Call our freephone Advice Line NursesAdvice Line NursesAdvice Line Nurses: 0808 801 0899
Find chest support groups near you. Click here
Call our Freephone Advice Line on 0808 801 0899. Click here
Find heart support groups near you. Click here
Find a support group near you. Click here
Find the CHSS shop near you Click Here
Never underestimate the power of a cup of tea, Find volunteer opportunities near you. Click Here
We believe no life should be half lived. Click here to find out more
This is a matter of life and health. Click here to see it
See the latest vacancies click here
Get in touch with any enquiries click here
Health, social care & voluntary sector staff
You may be prescribed drugs to help lower your blood pressure
If you have high blood pressure your treatment may involve:
You doctor will take into account how high your blood pressure is as well as your ethnic origin, your general fitness, your age and any other medical conditions you might have before deciding what treatment is best for you. Questions you may have about your treatment can include:
When to start treatment with blood pressure lowering drugs will again depend upon your individual situation.
It is essential to try making some lifestyle changes and to maintain these changes even if you have to take drugs to lower your blood pressure.
If your doctor has suggested ambulatory blood pressure monitoring (ABPM) or home blood pressure monitoring (HBPM) to monitor your response to treatment then lower target ranges may be used. This is because blood pressure readings tend to be slightly lower at home / away from the clinic.
Sometimes it is not possible to reach your target range. However, any reduction in high blood pressure helps to reduce your risk of heart disease and stroke.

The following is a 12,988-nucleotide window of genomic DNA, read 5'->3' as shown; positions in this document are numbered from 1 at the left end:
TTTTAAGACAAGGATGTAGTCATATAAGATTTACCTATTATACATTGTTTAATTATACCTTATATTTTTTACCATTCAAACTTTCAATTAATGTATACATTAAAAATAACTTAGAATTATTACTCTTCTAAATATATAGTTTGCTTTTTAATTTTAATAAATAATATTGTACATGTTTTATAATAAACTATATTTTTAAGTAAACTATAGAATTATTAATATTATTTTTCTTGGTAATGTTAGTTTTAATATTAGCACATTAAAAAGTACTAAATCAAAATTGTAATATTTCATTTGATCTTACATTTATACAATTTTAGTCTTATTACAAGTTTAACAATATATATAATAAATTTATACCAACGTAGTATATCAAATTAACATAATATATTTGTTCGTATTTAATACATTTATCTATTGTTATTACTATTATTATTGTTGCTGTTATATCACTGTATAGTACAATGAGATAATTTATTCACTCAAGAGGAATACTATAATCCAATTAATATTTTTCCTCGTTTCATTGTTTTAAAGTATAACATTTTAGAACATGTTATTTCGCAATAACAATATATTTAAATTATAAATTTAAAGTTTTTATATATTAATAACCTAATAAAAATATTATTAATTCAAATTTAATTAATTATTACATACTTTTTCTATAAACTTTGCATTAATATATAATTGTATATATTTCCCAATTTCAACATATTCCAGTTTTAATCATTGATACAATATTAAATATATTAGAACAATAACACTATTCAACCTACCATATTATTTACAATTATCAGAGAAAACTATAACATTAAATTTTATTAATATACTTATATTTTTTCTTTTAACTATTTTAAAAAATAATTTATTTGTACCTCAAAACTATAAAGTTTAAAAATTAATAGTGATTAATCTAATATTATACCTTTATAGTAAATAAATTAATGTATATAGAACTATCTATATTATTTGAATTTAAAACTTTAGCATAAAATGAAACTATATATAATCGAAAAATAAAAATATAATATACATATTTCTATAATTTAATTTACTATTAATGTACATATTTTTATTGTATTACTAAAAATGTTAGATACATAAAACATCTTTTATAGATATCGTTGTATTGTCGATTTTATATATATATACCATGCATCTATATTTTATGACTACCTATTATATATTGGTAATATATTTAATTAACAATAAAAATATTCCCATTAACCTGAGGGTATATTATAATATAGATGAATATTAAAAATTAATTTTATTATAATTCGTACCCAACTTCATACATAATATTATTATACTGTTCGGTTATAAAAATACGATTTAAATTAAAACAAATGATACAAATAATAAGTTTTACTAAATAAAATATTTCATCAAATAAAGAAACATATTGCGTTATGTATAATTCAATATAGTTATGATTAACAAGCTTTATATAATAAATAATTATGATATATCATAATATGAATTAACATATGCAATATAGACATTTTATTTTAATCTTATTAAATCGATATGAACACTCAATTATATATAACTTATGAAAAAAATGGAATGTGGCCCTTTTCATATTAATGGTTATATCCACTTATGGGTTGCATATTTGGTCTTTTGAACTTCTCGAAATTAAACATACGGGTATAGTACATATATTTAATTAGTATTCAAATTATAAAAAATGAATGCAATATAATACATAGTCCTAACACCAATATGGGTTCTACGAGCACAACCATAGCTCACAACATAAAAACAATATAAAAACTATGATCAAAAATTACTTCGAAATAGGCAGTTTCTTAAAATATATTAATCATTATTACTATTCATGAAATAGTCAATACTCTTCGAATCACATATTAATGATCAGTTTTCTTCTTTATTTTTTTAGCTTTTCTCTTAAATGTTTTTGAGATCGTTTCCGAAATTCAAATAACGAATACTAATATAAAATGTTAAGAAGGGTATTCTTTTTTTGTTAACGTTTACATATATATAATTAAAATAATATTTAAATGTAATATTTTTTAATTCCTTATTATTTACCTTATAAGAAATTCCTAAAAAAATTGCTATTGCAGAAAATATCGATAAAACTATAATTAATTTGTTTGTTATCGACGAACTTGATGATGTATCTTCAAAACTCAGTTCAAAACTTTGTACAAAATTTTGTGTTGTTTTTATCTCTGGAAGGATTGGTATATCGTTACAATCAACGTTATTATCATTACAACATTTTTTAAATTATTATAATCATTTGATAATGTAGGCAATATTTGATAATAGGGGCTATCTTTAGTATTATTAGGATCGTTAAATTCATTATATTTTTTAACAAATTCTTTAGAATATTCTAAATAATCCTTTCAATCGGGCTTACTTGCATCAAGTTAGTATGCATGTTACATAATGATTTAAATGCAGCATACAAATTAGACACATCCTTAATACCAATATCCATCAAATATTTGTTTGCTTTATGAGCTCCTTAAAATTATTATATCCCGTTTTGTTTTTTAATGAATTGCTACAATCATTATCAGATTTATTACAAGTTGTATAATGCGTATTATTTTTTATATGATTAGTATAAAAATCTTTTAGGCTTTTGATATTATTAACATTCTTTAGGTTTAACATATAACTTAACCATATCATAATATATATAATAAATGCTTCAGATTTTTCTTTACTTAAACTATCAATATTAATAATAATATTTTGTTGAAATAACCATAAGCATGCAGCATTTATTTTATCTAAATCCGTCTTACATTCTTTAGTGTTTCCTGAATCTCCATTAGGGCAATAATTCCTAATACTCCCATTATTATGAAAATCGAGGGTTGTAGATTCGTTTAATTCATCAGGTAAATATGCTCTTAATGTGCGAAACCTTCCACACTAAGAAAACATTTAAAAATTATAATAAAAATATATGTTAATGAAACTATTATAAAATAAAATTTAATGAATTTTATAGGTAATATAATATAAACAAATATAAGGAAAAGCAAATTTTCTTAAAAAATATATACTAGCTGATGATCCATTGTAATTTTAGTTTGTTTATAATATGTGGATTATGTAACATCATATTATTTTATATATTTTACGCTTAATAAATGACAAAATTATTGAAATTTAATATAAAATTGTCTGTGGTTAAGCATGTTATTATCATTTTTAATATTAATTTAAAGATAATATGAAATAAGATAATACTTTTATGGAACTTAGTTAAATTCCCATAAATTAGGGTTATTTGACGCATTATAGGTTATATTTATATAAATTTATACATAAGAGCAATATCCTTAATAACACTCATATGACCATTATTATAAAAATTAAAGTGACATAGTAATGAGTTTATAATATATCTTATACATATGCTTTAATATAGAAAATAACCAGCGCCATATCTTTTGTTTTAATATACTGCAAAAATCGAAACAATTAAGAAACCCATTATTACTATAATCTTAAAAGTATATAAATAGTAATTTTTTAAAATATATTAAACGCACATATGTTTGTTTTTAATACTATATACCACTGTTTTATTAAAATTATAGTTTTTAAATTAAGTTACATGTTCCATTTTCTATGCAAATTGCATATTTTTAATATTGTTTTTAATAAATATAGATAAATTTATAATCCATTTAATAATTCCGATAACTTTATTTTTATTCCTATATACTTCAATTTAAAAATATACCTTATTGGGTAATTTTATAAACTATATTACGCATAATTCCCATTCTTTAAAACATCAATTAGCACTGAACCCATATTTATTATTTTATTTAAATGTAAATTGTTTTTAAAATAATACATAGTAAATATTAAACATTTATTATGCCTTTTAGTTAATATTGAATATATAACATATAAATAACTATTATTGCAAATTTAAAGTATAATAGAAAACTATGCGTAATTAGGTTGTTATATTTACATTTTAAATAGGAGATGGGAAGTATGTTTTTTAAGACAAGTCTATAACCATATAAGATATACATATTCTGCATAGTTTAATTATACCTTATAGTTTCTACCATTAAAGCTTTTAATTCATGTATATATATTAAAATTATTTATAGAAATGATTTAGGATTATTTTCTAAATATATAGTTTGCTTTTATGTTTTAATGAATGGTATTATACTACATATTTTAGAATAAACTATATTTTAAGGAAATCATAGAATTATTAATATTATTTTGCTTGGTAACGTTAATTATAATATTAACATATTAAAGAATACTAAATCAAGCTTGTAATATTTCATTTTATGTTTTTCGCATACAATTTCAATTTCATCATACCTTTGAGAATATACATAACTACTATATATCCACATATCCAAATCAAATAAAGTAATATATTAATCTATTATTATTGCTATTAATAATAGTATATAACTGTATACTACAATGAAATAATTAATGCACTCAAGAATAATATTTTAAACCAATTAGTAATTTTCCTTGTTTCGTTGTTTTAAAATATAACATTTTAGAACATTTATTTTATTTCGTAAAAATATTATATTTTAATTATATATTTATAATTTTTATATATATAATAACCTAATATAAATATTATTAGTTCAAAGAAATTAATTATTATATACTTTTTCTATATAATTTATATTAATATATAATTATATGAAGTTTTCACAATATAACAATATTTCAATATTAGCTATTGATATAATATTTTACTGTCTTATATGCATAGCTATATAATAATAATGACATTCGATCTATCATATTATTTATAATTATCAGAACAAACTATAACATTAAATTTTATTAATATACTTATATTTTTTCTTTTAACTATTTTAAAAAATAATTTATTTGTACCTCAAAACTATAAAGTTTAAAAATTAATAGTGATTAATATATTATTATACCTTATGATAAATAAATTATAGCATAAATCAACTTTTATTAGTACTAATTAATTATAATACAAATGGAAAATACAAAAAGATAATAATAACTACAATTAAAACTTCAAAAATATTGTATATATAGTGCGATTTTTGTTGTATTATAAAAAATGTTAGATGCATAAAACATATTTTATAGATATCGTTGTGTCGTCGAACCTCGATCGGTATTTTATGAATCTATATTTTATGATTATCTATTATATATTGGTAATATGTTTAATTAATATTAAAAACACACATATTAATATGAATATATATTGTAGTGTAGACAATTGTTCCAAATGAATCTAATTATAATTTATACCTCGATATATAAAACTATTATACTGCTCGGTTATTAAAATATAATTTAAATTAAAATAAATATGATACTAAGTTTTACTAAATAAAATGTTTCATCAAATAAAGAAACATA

There are different groups of drugs that are used to treat high blood pressure; each works in a different way. Generally, they work by manipulating your body's own mechanisms for controlling the blood flow to the different organs in your body. The end result is that they widen your blood vessels and / or reduce the work of your heart.
More specifically, they work on your brain, kidneys, heart or arteries, all of which are involved in regulating your blood pressure.
It is likely you may have to take more than one group of blood pressure lowering drugs. Your doctor will choose the best combination for you depending on your individual situation and how well your blood pressure responds to treatment. Your treatment may involve a combination of two, or more, of the following groups of drugs to lower your blood pressure:
The following drugs may also be prescribed to help reduce the risk of further problems with your heart:
More information on all the different drugs can be found in the heart drug treatment page.
It is very common to need a combination of two, or more, drugs to reduce your blood pressure to the within the target range. One of the benefits of taking a combination of blood pressure lowering drugs is that you are likely to need lower doses of each drug and will have fewer side effects.
The British Hypertension Society (BHS) have worked with the National Institute for Health and Clinical Excellence (NICE) to produce guidelines for the management of high blood pressure. What combination you receive will depend upon your individual circumstances (particularly your age and ethnic origin). Your doctor and / or nurse may go through a number of well-recognised steps before finding the best combination for you.
The following table outlines current recommendations for choosing blood pressure lowering drugs. This is often known as the 'A / CD' approach.
The A / CD approach for people with newly diagnosed hypertension
Consider seeking specialist advice
A = ACE inhibitor (or ARB) C = calcium channel blocker D = thiazide diuretic
* Black African or Caribbean descent and not mixed race, Asian or Chinese origin